Nixers Book Club - Book #1: The UNIX Programming Environment - Community & Forums Related Discussions

Users browsing this thread: 1 Guest(s)
Chapter 6 and 7 introduce C programming with the same philosophy as previously in the book, namely combining program functionalities, using the hard work done by someone else. However, here it focuses on things other than text such as monitoring files and inspecting metadata.

Overall, these two chapters were longer to tackle because of the amount of examples. Many of them have to be modified to work in our current environment, especially some missing headers (especially <unistd.h> and <stdlib.h>) that aren't included by default anymore. The style of programming in C is also very different with the definition of the function parameters put after the function head, and the return type being skipped when it is an int. The lack of curly braces around single statement loops and conditions bugs me, for(;;) instead of while, and the use of exit instead of return. Though it clearly mentions that return can be used in main and will be the exit value, I guess it's to make it more explicit. The programming style feels a bit "hacky" compared to today's stricter standards. It's ironic considering these are the main authors, that shows how people reinterpret things with time. Maybe for the best, maybe for the worst.

C is introduced as the standard language of UNIX systems because the kernel and user programs are written in C. I'm not sure it's a valid reason, but that makes the system coherent.

Chapter 6

The first example, vis, a cat that shows non-printing characters as octal, was justified as useful because sed wasn't able to handle long input. That's interesting, today it certainly can.

It's fun to see the authors emphasize why having macros and functions is important, even though you could write them yourself, because they've been debugged already and are faster. Maybe people argued about writing themselves these functions, I'm not sure.

In the first example, vis, the string.h header is missing for it to compiler on newer C lib. This is something that is redundant throughout the exercises, it seems a lot of the headers were included by default at the time.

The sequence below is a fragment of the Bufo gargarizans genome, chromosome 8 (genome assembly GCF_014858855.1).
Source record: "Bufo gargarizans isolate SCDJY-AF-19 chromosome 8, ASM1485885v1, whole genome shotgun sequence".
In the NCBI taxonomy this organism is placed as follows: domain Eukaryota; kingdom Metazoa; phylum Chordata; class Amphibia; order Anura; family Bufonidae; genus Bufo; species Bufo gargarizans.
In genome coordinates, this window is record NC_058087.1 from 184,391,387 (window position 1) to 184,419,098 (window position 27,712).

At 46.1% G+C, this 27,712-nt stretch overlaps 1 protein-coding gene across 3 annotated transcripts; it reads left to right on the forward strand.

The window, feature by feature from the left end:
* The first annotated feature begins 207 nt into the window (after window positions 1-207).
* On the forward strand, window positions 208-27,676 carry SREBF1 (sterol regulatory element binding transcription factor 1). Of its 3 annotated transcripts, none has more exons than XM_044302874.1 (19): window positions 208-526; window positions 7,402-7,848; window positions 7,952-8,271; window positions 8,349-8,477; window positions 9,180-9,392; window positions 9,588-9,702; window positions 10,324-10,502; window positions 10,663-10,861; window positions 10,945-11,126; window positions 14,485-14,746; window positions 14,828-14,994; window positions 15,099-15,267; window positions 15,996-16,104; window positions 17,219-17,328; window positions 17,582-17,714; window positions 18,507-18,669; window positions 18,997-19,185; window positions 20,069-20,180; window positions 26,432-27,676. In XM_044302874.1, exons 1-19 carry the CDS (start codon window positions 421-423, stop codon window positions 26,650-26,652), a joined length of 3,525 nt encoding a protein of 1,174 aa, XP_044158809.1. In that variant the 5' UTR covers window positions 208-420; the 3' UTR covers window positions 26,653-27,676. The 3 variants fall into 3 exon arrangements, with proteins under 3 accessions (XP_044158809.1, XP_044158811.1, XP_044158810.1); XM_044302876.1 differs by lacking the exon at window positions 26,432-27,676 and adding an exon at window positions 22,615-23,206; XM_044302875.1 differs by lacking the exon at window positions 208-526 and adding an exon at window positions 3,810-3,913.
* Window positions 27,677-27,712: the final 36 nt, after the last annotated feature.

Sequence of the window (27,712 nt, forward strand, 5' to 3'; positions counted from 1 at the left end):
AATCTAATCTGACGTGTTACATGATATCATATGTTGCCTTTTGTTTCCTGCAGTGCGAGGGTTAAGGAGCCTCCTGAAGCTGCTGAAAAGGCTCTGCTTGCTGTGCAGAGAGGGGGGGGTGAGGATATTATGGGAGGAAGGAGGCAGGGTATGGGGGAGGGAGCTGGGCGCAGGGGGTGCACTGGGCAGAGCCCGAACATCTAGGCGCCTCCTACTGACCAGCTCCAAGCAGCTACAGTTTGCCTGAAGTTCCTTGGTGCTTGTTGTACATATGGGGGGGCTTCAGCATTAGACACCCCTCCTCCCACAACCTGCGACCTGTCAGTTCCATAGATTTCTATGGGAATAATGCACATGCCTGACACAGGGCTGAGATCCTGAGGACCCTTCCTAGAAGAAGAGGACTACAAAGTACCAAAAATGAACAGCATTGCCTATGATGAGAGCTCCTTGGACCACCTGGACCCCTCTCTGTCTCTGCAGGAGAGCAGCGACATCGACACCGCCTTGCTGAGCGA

Argv and argc are introduced as the command line arguments, FILE IO too along with the idea of the default file constant: stdin, stdout, stderr. There used to be a limit of 20 files opened at the same time, which is extremely small considering today's standards.

They recommend using getopt(3) but don't in their example and go on to parse the arguments manually.

In an example we implement a screen-at-a-time printer because according to the authors there was no standard program to print per screen because UNIX was initially paper based. Wasn't there less/more at the time? Also 24 lines terminal :D .

There's a discussion about what features to include in programs or not. There's no definitive answer but the main principle is that the program shouldn't be hard to debug, don't do too many things, and features should have a reason to be there to not lie unused.

We go on to rewrite the pick command from the previous chapter, but in C this time. Note the use of stderr to ask the user a question, and then select the output on stdout.

I've also noted a weird way of having external function signatures right in the middle of the functions using them when we know we'll define them later:

FILE *efopen();

There's a section about linting using lint(1), and debugging core dumps using adb and sdb. Which they call arcane but indispensable. To me these both look similar to gdb, which isn't any less arcane.

zap gets rewritten in C because of the problem with spawning too many processes. It uses popen(3) and calls ps to parse its output.

idiff introduces mktemp(3) and unlink(3).

Reading environment variables is taught to be a way to not have to type the same arguments all the time, this is done through getenv(3).